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Successful Farming staff share favorite 4-H memories

To celebrate National 4-H Week, members of the Successful Farming team are sharing their favorite memories of being in 4-H.

Jodi Henke, National Radio Editor/Host

I was in 4-H for nine years. My most favorite memories include going to the Iowa State Fair with our “Share the Fun” skit and showing steers and heifers at various cattle shows throughout the years.

My least favorite memory is doing the record books. I’m sure I’m not alone in that one!

The photo above is me with my Charolais calf somewhere back in the 1970s. My very first two calves were a Charolais named Mindy and a Hereford named Taffy. Taffy was so short and fat, and she let me sit on her.

Jana Morrissey, Customer Experience Manager

My favorite memory has to be 4-H camp! It was always so much fun!

I also have great memories at the Iowa State Fair. I took a Working Exhibit to State all eight years. It was always so great to meet people and work with them on our project. It was a prime opportunity to be creative and I definitely grew many skills such as organization, planning, communication, and problem solving. We always tried to challenge ourselves to think past a craft or food item and think more toward education with a side of fun. 

My first one was creating frozen yogurt in a bag with the ice and rock salt. It was a healthy alternative for summer ice cream. I remember the judge and staff having to cut off the line because I only had 25 minutes to present and I had people wanting more.
The most memorable project we did was a group effort with my sister and our neighbor. It was all about the American flag. We had different activities and lots of ways to learn about the flag. We even dressed up in Old Navy flag shirts for the presentation.

Megan Schilling, Agronomy & Technology Editor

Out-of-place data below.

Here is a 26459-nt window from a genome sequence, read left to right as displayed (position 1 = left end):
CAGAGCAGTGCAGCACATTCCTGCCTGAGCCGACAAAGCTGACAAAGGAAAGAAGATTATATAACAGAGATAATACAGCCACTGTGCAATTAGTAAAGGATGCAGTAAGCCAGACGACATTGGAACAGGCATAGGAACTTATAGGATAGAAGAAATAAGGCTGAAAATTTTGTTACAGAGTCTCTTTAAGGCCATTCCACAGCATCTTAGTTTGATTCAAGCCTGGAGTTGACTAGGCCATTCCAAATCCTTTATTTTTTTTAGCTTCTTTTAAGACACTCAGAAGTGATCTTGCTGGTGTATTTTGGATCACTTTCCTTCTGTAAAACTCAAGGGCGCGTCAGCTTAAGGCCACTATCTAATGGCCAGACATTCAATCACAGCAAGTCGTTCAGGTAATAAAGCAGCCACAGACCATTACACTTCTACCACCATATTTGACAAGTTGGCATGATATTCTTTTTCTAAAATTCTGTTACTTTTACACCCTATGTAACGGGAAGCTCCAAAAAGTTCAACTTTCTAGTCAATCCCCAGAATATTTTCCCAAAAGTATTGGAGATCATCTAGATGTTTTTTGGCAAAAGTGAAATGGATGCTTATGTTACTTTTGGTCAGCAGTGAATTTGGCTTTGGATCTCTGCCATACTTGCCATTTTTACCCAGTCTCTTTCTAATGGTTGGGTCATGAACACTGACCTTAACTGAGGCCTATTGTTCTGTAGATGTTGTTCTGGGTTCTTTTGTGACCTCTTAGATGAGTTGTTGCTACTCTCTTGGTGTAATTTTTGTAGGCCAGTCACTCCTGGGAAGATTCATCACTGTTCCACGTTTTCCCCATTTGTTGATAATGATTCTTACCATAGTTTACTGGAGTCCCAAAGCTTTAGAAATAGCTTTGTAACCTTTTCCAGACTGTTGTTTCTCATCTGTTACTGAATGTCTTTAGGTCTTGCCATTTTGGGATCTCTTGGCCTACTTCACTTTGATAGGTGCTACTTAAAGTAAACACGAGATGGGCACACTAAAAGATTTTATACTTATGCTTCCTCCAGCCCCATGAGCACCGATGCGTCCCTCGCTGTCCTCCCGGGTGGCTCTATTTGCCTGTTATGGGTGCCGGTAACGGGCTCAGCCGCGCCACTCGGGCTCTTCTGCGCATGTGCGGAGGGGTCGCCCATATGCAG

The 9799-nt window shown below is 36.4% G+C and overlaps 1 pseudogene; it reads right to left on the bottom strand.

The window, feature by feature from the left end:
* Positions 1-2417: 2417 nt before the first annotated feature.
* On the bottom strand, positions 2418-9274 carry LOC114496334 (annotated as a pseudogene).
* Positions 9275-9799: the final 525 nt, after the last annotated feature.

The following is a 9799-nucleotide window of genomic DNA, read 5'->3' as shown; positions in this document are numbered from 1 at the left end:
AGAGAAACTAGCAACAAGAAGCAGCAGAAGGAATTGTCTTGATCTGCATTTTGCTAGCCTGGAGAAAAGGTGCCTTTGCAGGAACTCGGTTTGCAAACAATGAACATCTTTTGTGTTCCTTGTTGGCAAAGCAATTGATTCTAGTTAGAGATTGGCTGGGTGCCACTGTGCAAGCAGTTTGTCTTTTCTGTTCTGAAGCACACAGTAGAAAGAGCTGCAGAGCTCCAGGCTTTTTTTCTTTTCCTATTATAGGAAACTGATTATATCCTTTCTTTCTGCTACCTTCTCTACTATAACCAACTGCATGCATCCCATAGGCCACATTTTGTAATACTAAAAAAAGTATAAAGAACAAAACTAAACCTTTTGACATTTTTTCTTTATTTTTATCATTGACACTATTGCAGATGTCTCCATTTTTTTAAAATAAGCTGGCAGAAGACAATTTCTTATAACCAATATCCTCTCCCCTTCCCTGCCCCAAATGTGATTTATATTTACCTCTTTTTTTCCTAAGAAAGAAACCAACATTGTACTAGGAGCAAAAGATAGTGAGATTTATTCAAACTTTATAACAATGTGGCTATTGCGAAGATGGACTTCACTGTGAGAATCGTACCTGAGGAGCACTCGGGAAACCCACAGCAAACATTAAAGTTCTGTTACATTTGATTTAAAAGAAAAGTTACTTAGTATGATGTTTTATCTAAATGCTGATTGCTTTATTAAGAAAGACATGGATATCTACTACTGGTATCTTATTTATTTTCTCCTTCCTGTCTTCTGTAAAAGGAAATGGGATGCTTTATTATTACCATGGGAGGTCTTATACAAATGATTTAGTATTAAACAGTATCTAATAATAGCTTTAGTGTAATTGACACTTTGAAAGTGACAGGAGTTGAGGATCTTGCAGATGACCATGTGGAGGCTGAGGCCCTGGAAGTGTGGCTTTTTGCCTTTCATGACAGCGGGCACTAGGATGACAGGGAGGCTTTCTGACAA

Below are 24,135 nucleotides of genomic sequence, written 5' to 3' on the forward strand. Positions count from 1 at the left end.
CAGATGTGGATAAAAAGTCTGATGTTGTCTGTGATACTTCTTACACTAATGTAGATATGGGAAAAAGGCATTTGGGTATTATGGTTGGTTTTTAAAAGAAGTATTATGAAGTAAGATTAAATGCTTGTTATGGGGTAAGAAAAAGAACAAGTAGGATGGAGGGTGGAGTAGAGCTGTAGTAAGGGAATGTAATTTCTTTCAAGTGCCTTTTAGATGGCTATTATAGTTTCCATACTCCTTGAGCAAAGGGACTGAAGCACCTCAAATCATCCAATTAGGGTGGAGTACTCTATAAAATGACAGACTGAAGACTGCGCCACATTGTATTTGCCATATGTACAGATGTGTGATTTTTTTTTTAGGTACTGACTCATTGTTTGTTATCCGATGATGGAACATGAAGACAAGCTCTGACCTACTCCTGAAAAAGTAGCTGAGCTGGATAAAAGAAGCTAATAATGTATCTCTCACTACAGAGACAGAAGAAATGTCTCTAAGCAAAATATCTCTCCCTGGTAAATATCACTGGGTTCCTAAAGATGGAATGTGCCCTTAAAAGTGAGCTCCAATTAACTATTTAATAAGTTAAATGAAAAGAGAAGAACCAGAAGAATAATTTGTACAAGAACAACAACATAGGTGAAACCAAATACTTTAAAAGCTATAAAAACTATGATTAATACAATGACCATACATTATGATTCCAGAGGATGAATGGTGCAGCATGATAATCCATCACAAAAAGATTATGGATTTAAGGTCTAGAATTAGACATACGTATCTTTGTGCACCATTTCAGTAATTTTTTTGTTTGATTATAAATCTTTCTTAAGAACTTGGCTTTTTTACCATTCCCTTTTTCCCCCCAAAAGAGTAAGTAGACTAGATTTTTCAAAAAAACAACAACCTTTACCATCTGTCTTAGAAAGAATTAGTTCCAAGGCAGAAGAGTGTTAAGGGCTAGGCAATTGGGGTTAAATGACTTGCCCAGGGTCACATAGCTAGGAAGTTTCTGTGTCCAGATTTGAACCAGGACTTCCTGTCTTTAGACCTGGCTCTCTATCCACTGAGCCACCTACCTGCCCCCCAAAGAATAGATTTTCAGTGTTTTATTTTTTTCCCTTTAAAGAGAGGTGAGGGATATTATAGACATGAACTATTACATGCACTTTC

Participating in 4-H taught me a lot about how service to my community has a ripple effect – from club to community, to country, to world. 

Here I am with one of my projects, a 3-D drawing of a maze of pipes.

Gil Gullickson, Executive Editor, Crops Technology

When I was in college, I had to take geology as part of my agronomy major at South Dakota State University. It was taught by an old soil science professor, Everett White. Dr. White was one of those profs I swear who was born 60 years old! Mean, ornery, abrasive—and those were the adjectives he used to describe himself! I found out after I graduated that was all a front and he was really a nice and funny guy out of class.

When I was in 4-H, I had a rocks/minerals project where you had to exhibit rocks and minerals and identify them. I collected them mainly from walking around the gravel road that went by our farm. That knowledge of rocks and minerals gave me quite an edge in Everett White’s geology class. He had a rock/mineral chart that you had to memorize if you were going to get through his class. Thanks to 4-H, it was a breeze.

My 4-H leader was an area farmer by the name of Dale Quist. I kept up my friendship with him longer after my 4-H days and would often stop by and visit him and hunt deer on his land. I don’t know if he was a second father to me, but he sure was a great male role model. When he passed away, I thought of that Bible verse along the lines of “Well, done, thou good and faithful servant.” He was a great man and someone I will always remember.

Diana Weesner, Editorial Production Manager

I was in 4-H in Indiana, but before I was old enough to be in 4-H, I was the Tipton County 4-H Princess. I think I was in first grade, maybe 1978.

Dave Mowitz, Executive Editor, Machinery & Technology

I started with 4-H at the age of 8 (you were allowed to enter that early in those days), continuing a proud tradition in the family, as my sister and four brothers were all in 4-H. 

I showed cattle (my father’s cattle out of the feedlot ... not club calves like kids show today) and hogs and I participated in public speaking and demonstrations. One year my family brought a total of 25 cattle to the county fair and six cattle to the state fair.

One lesson I learned in 4-H was to never allow a stubborn steer to prevent you from teaching it to lead with a halter, even if that meant being drug across the feedlot, repeatedly, for days on end.

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